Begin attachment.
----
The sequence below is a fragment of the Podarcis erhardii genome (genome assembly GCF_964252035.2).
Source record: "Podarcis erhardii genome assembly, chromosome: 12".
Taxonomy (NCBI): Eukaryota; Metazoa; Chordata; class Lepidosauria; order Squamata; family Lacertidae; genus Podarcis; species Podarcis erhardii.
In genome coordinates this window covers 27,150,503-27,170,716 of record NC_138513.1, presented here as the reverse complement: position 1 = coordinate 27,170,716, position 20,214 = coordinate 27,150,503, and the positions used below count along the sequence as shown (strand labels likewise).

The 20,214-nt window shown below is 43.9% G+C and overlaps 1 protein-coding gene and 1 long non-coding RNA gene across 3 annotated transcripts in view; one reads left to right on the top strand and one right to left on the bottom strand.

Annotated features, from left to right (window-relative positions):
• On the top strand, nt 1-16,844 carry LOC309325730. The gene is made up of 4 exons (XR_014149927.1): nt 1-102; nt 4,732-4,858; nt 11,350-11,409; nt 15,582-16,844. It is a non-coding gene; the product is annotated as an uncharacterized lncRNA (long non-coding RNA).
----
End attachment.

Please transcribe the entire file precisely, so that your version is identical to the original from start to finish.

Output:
The sequence below is a fragment of the Podarcis erhardii genome (genome assembly GCF_964252035.2).
Source record: "Podarcis erhardii genome assembly, chromosome: 12".
Taxonomy (NCBI): Eukaryota; Metazoa; Chordata; class Lepidosauria; order Squamata; family Lacertidae; genus Podarcis; species Podarcis erhardii.
In genome coordinates this window covers 27,150,503-27,170,716 of record NC_138513.1, presented here as the reverse complement: position 1 = coordinate 27,170,716, position 20,214 = coordinate 27,150,503, and the positions used below count along the sequence as shown (strand labels likewise).

The 20,214-nt window shown below is 43.9% G+C and overlaps 1 protein-coding gene and 1 long non-coding RNA gene across 3 annotated transcripts in view; one reads left to right on the top strand and one right to left on the bottom strand.

Annotated features, from left to right (window-relative positions):
• On the top strand, nt 1-16,844 carry LOC309325730. The gene is made up of 4 exons (XR_014149927.1): nt 1-102; nt 4,732-4,858; nt 11,350-11,409; nt 15,582-16,844. It is a non-coding gene; the product is annotated as an uncharacterized lncRNA (long non-coding RNA).